Dennis G. Balthaser
UFO Investigator, Researcher and Lecturer
After retiring from the Texas Department of Transportation Dennis moved to Roswell, NM in 1996, to pursue his 25-year
interest in Ufology and particularly the Roswell Incident. Today he is an independent researcher,
investigator and lecturer and is a member of MUFON, and recently joined the advisory board
of the Great Pyramid of Giza Research Association. Dennis Balthaser can be contacted at (505) 625 8402, or email at email@example.com. His web site is http://www.truthseekeratroswell.com.
Searching for the Truth
(Always Telling the Truth Means Never Having to Remember Anything)
Photo Credit: Wendy Connors
Posted 17:35 February 14, 2007
Biased Documentaries by the Media
Over the years I have enjoyed having the opportunity to share my UFO research with the public through various venues, such as being involved with many film documentary productions, various TV and radio interviews, writing editorials and doing lectures.
Doing lectures, writing editorials and live radio interviews rank as some of my favorites, because the information being presented can be presented in a manner that doesn't require editing in most cases, since it's what I like to call "off the cuff" and live. Radio interviews in particular fall in to this category. Agreed there may be some lively discussion from those that don't agree with my comments during a live radio broadcast but the results of those discussions can usually be quickly resolved. Editorials sometimes initiate responses in both agreement and disagreement, but usually are also resolvable through communication and correspondence. The best part about doing lectures for me has always been the question and answer session following the lecture, wherein I can judge my lecture by the questions that are asked and the dialog that takes place between the audience and myself. Television interviews particularly if for a news service, can go either way. If it's a live television broadcast, editing will not be needed and the information as presented is "out there" subject to review later if desired.
Television documentaries being filmed for airing at a later date do not fall into the above categories and have become a real problem over the years due to the editing that takes place after the filming is complete, with no in-put for the final version from those that have been interviewed. This is happening much too frequently. I guess one could assume that any coverage is good, but that is not the case in many documentaries I've been involved with. Perhaps I don't know enough about TV show ratings and bottom line profits to fully understand why this is happening all too often. There appears to be an agenda and motive to deliberately produce shows that are biased, on the edge of propaganda and misinformation, for a reason other than disclosing the truth or at least showing respect for those of us that have dedicated our lives and financial resources to finding that truth. Debunkers and critics are an essential part of this research to help us all find the answers, unfortunately the debunkers very seldom come up with new information and many times are given credit in these documentaries for having all the answers. The people responsible for editing documentaries as well as the film crews themselves, many times have no knowledge of the information their preparing for consumption by the general public. They haven't done their homework and lead you to believe that they're after the facts and the truth only to find out the story line and conclusion when a show is aired is far from either. The multi-million dollar networks want our years of research for free, consuming many hours of our time to misrepresent us in their final product. That has to stop. I can honestly say that of the several hundred interviews I have done over the years, only a handful were factual and presented the information in a balanced way that the public deserves.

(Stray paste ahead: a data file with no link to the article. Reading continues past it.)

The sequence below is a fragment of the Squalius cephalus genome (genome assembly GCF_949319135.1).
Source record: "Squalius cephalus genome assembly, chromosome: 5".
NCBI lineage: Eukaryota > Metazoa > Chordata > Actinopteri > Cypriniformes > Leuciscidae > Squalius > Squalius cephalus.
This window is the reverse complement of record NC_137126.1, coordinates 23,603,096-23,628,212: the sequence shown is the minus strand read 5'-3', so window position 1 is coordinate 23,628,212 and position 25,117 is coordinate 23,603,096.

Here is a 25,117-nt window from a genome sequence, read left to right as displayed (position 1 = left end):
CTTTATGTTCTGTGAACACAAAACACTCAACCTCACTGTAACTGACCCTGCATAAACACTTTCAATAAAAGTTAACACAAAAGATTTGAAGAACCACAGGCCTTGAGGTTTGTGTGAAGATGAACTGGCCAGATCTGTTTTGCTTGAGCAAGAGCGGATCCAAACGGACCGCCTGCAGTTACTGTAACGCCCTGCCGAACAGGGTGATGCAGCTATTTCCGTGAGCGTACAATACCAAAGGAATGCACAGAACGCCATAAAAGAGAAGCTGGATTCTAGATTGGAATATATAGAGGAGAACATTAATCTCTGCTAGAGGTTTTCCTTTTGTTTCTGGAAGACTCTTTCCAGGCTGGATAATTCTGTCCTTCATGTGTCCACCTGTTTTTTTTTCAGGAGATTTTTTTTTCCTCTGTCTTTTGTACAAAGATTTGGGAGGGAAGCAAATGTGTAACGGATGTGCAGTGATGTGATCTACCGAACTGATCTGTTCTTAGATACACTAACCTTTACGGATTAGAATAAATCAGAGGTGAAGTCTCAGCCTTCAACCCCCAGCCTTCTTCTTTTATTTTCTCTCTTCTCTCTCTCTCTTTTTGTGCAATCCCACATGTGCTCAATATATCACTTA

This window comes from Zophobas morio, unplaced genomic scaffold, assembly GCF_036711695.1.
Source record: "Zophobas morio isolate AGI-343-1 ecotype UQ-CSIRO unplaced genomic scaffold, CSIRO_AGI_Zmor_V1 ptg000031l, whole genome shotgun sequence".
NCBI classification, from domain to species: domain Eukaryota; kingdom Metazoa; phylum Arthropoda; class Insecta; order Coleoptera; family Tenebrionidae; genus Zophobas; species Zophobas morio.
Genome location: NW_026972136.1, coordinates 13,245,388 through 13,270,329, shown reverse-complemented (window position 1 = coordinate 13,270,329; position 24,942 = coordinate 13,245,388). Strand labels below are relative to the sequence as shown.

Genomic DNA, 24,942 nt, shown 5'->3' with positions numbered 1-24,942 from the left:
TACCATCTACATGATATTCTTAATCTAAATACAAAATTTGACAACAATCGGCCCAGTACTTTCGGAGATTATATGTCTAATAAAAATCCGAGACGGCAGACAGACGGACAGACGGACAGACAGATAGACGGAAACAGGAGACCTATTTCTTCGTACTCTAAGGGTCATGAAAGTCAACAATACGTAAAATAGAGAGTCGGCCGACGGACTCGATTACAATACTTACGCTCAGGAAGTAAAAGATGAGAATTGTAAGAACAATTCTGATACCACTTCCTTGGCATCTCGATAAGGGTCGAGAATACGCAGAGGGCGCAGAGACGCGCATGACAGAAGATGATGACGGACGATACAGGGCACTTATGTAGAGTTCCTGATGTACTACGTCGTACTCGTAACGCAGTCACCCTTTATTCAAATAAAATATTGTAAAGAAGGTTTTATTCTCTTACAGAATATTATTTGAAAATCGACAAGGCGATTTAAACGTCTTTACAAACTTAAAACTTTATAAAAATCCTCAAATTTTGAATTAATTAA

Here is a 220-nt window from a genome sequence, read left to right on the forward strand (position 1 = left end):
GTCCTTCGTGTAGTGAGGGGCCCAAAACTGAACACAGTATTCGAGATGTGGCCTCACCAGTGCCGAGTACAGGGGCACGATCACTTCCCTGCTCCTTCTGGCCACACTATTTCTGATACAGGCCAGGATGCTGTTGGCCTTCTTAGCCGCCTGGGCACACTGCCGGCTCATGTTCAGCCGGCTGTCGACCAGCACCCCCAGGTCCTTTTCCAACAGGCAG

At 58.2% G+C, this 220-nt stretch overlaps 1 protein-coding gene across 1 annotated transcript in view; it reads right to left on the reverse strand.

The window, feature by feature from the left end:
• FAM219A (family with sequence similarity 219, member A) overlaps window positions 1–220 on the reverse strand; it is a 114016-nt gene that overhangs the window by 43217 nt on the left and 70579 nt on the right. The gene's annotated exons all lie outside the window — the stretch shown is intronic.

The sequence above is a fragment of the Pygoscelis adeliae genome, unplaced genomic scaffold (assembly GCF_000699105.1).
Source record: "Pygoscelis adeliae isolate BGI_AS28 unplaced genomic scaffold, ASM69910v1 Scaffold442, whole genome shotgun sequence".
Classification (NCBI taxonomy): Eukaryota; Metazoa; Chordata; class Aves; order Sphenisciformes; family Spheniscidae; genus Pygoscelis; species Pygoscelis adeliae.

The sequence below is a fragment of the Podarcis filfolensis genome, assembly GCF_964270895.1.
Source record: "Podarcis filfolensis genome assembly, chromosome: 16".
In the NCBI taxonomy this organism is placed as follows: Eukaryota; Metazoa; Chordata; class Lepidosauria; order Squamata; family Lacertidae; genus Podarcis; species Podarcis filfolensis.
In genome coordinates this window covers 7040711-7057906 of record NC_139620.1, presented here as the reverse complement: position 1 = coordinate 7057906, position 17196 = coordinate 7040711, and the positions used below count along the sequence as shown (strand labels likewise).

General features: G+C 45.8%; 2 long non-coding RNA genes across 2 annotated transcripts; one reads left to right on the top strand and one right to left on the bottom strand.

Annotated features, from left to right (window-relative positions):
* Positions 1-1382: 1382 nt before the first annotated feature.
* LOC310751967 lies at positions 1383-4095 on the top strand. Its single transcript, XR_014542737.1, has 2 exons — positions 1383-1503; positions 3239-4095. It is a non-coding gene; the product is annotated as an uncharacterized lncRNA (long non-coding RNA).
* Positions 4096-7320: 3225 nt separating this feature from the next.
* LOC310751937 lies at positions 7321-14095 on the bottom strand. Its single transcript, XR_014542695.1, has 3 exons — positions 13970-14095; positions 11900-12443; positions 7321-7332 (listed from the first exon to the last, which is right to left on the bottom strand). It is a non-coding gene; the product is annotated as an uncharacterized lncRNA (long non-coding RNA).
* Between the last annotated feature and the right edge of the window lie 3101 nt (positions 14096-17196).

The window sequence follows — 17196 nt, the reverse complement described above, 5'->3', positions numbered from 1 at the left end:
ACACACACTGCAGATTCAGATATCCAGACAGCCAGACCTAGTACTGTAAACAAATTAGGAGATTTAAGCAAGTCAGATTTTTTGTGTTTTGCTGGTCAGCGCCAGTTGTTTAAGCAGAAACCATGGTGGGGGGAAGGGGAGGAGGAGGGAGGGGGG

The ABC-TV special with Peter Jennings in 2005 was a good example. The show was heavily promoted as being the truth, which it was for the first few minutes and then went "south" like many other shows and documentaries have, with assumptions and claims that were totally false, allowing too much air time for the debunkers which didn't permit the information to be shown in a fair and balanced manner.
Sometimes you expect these type results from certain national media networks, because you know their track record from previous documentaries they produced. There are other networks that you expect a more balanced view from, and those can disappoint you also as the National Geographic channel did recently in a show about "The Real Roswell", which first aired in January 2007.